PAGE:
My Grandparents are all gone now. I lost Grandmamma Feemster last February.  But nearly every winter I wrap up in the afghan Grandmamma Russell made me and on more than a few occasions I take the monkey off the shelf and hold him.  The cotton has thinned in places and the stuffing pokes out. But almost fifty years later, it’s still filled with a Grandmother’s love.  They both knew, it’s not the biggest gift that counts but the one that comes from the heart that matters most.


People are the greatest profits

The international pharmaceutical corporation, Merck and Company, has always stressed that it was not just another drug company looking at making a profit.  It has always impressed upon its workforce that service to humanity is the best work of life.  About three decades ago, in the 1980’s, Merck and Company developed a drug that could cure river blindness, a disease that infects and causes blindness in millions of people, particularly those in developing companies with diminished infrastructure.

While it was a great product, the targeted consumer was perhaps the least able to afford the drug.  The customer simply could not afford to by it.  So what did the pharmaceutical company do?  It developed and manufactured the drug anyway and in 1987 announced that it would give the medicine free to anyone who needed it.  By the following year, the company had given away more than 250 million tablets.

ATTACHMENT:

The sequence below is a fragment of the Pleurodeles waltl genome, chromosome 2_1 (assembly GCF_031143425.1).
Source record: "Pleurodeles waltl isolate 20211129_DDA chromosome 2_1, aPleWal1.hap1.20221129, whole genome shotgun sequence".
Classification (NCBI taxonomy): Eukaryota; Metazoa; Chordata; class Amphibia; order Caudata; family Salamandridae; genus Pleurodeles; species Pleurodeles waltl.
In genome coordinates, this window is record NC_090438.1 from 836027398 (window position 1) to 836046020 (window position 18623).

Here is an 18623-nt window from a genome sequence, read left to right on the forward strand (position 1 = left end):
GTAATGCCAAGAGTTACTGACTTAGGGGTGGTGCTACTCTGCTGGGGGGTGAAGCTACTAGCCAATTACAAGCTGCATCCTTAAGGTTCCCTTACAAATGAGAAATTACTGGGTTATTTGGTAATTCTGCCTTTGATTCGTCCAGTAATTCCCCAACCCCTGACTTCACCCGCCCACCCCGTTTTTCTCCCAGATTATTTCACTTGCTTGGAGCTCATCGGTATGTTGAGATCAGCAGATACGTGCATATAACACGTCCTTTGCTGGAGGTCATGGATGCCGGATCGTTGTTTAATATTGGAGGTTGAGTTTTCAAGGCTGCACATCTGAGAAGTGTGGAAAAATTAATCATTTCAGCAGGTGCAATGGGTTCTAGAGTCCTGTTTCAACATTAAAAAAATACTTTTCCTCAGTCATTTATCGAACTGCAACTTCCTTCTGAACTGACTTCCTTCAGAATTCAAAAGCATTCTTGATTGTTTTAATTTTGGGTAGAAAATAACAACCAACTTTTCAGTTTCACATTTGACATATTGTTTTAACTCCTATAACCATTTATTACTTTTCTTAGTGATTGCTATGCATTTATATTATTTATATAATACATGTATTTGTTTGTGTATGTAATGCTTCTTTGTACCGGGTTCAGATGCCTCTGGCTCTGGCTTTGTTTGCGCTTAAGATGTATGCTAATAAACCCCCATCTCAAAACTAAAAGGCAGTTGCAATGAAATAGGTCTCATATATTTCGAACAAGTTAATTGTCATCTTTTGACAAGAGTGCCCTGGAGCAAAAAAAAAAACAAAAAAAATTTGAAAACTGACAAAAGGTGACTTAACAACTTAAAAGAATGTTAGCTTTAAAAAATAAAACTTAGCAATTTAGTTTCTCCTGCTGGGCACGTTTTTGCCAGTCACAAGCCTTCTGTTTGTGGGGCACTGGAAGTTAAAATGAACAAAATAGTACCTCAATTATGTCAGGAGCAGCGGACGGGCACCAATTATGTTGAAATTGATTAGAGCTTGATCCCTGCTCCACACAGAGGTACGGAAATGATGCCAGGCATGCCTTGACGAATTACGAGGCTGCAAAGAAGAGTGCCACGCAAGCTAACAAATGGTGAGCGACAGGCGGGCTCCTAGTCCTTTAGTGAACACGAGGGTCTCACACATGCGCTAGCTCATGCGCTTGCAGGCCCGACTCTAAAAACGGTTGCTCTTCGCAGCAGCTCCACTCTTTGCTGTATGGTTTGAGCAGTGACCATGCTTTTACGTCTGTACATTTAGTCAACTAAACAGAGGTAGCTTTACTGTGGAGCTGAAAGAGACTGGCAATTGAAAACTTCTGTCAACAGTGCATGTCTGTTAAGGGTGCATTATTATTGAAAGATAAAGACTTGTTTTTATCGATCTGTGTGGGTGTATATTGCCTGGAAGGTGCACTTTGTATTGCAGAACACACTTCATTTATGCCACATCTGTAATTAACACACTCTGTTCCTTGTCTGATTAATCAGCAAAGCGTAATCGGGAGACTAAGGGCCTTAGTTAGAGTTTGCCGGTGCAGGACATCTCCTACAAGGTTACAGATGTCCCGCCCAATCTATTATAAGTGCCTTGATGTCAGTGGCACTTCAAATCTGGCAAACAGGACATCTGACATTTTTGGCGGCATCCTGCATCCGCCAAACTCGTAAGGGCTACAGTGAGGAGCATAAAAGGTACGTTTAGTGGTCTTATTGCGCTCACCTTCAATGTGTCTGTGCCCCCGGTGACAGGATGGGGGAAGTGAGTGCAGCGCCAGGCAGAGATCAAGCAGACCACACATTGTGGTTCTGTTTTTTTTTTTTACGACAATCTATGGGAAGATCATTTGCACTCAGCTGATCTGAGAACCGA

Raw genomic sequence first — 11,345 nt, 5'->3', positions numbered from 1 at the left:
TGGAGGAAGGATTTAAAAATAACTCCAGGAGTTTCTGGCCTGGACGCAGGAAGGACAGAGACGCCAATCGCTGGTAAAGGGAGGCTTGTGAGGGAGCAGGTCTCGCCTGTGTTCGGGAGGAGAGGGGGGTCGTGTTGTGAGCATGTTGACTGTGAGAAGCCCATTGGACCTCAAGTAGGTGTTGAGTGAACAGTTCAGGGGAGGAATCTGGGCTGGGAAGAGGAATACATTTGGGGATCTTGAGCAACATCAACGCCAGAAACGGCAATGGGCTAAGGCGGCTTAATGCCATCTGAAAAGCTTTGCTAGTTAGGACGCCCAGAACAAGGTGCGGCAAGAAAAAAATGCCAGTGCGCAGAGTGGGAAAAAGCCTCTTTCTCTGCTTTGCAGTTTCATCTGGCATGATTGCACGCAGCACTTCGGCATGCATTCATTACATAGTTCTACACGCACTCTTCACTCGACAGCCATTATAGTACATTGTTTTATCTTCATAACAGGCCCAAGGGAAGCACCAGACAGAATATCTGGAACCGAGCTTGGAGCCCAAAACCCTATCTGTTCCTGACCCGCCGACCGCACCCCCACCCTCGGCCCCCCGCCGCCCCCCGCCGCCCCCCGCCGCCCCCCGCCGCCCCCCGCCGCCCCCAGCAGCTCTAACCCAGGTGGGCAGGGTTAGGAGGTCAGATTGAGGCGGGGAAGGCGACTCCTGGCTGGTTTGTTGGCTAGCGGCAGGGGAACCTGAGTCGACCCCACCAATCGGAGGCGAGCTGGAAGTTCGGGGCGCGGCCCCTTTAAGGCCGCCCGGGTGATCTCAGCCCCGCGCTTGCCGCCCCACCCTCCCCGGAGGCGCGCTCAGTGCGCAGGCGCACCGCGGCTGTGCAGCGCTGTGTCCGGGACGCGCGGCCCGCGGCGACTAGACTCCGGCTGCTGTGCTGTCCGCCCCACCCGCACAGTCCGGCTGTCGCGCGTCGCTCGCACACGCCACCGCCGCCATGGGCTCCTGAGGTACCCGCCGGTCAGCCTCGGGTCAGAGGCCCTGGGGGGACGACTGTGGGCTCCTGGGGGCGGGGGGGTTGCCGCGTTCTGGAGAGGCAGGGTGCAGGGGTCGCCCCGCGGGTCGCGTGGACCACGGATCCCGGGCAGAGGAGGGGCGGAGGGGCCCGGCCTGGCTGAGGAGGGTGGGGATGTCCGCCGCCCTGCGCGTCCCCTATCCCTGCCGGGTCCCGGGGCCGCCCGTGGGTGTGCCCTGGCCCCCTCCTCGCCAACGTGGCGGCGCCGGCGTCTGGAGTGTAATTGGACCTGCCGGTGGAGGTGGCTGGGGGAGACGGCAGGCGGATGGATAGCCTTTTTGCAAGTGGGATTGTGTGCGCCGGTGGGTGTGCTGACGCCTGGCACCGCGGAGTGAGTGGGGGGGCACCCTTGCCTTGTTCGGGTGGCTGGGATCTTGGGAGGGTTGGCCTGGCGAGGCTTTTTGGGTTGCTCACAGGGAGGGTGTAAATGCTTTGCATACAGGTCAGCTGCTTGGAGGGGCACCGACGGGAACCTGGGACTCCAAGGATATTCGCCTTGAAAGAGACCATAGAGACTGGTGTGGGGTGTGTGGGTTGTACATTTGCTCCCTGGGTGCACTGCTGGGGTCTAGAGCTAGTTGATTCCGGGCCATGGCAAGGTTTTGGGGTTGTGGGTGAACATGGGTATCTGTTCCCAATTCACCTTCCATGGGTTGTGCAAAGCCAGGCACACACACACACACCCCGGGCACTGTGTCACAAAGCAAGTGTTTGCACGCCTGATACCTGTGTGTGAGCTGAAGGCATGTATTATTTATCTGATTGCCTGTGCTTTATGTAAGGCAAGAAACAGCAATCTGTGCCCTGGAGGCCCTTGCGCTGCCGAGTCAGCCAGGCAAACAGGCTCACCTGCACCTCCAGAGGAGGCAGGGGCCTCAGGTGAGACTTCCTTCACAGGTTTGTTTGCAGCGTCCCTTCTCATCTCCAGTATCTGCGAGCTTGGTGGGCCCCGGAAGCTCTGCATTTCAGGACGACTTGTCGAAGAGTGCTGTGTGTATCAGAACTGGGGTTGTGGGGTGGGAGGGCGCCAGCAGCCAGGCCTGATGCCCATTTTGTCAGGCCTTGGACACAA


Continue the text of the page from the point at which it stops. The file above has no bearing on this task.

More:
George W. Merck said, “We try never to forget that medicine is for people.  It is not for profits.  The profits follow, and if we have remembered that, they have never failed to appear.”

This past month the Chamber heard an outstanding presentation from Jim Stella, a retail development specialist from ElectriCities.  Recently the utility company studied demographics and buying trends from the North Mecklenburg Communities of Cornelius, Davidson, and Huntersville.